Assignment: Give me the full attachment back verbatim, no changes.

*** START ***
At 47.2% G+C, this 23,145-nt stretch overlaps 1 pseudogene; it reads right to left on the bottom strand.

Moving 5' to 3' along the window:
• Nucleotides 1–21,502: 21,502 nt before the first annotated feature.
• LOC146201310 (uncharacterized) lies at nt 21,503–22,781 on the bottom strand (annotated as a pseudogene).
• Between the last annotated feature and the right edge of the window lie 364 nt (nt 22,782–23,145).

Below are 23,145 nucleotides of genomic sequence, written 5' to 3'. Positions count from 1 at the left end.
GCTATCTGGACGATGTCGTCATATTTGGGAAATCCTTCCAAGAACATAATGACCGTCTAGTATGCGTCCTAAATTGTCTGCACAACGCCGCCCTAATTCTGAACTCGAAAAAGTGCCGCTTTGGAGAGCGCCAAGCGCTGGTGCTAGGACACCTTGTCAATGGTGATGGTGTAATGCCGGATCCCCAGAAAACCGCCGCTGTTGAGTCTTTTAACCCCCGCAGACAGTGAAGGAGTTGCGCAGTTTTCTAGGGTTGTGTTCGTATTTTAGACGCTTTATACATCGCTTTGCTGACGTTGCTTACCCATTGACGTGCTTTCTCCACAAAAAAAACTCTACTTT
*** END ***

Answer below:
At 47.2% G+C, this 23,145-nt stretch overlaps 1 pseudogene; it reads right to left on the bottom strand.

Moving 5' to 3' along the window:
• Nucleotides 1–21,502: 21,502 nt before the first annotated feature.
• LOC146201310 (uncharacterized) lies at nt 21,503–22,781 on the bottom strand (annotated as a pseudogene).
• Between the last annotated feature and the right edge of the window lie 364 nt (nt 22,782–23,145).

Below are 23,145 nucleotides of genomic sequence, written 5' to 3'. Positions count from 1 at the left end.
GCTATCTGGACGATGTCGTCATATTTGGGAAATCCTTCCAAGAACATAATGACCGTCTAGTATGCGTCCTAAATTGTCTGCACAACGCCGCCCTAATTCTGAACTCGAAAAAGTGCCGCTTTGGAGAGCGCCAAGCGCTGGTGCTAGGACACCTTGTCAATGGTGATGGTGTAATGCCGGATCCCCAGAAAACCGCCGCTGTTGAGTCTTTTAACCCCCGCAGACAGTGAAGGAGTTGCGCAGTTTTCTAGGGTTGTGTTCGTATTTTAGACGCTTTATACATCGCTTTGCTGACGTTGCTTACCCATTGACGTGCTTTCTCCACAAAAAAAACTCTACTTT